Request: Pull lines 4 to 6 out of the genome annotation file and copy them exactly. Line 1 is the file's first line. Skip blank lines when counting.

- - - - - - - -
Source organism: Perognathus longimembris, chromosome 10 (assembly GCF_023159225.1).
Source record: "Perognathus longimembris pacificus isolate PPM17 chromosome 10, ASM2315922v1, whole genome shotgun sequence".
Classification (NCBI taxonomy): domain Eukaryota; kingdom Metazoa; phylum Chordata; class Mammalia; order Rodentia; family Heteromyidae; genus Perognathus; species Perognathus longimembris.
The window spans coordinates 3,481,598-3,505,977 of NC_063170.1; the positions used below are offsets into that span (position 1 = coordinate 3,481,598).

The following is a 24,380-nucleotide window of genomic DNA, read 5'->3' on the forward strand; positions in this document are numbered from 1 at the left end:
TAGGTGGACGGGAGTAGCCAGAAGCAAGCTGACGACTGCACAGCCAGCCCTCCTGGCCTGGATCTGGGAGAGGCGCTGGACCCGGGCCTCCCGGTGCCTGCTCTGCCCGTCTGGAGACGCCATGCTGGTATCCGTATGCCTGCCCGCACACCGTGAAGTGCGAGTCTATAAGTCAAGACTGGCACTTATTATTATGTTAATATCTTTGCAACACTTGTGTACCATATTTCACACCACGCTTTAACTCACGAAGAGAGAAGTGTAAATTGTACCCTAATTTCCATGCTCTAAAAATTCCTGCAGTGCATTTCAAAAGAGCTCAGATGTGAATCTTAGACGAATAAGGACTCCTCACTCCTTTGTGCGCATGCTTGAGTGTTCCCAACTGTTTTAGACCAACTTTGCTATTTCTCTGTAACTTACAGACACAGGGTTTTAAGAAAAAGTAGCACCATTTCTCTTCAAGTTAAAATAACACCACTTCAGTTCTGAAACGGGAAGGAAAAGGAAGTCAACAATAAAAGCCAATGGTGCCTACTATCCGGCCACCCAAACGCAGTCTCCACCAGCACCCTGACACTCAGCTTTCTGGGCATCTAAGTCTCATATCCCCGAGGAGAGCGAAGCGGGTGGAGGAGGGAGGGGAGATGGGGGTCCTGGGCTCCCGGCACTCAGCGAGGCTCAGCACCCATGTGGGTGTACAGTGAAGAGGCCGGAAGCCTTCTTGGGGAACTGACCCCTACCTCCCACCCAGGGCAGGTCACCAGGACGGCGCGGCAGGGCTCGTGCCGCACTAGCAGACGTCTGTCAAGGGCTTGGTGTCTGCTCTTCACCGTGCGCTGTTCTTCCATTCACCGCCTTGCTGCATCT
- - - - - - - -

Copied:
The window spans coordinates 3,481,598-3,505,977 of NC_063170.1; the positions used below are offsets into that span (position 1 = coordinate 3,481,598).

The following is a 24,380-nucleotide window of genomic DNA, read 5'->3' on the forward strand; positions in this document are numbered from 1 at the left end:
TAGGTGGACGGGAGTAGCCAGAAGCAAGCTGACGACTGCACAGCCAGCCCTCCTGGCCTGGATCTGGGAGAGGCGCTGGACCCGGGCCTCCCGGTGCCTGCTCTGCCCGTCTGGAGACGCCATGCTGGTATCCGTATGCCTGCCCGCACACCGTGAAGTGCGAGTCTATAAGTCAAGACTGGCACTTATTATTATGTTAATATCTTTGCAACACTTGTGTACCATATTTCACACCACGCTTTAACTCACGAAGAGAGAAGTGTAAATTGTACCCTAATTTCCATGCTCTAAAAATTCCTGCAGTGCATTTCAAAAGAGCTCAGATGTGAATCTTAGACGAATAAGGACTCCTCACTCCTTTGTGCGCATGCTTGAGTGTTCCCAACTGTTTTAGACCAACTTTGCTATTTCTCTGTAACTTACAGACACAGGGTTTTAAGAAAAAGTAGCACCATTTCTCTTCAAGTTAAAATAACACCACTTCAGTTCTGAAACGGGAAGGAAAAGGAAGTCAACAATAAAAGCCAATGGTGCCTACTATCCGGCCACCCAAACGCAGTCTCCACCAGCACCCTGACACTCAGCTTTCTGGGCATCTAAGTCTCATATCCCCGAGGAGAGCGAAGCGGGTGGAGGAGGGAGGGGAGATGGGGGTCCTGGGCTCCCGGCACTCAGCGAGGCTCAGCACCCATGTGGGTGTACAGTGAAGAGGCCGGAAGCCTTCTTGGGGAACTGACCCCTACCTCCCACCCAGGGCAGGTCACCAGGACGGCGCGGCAGGGCTCGTGCCGCACTAGCAGACGTCTGTCAAGGGCTTGGTGTCTGCTCTTCACCGTGCGCTGTTCTTCCATTCACCGCCTTGCTGCATCT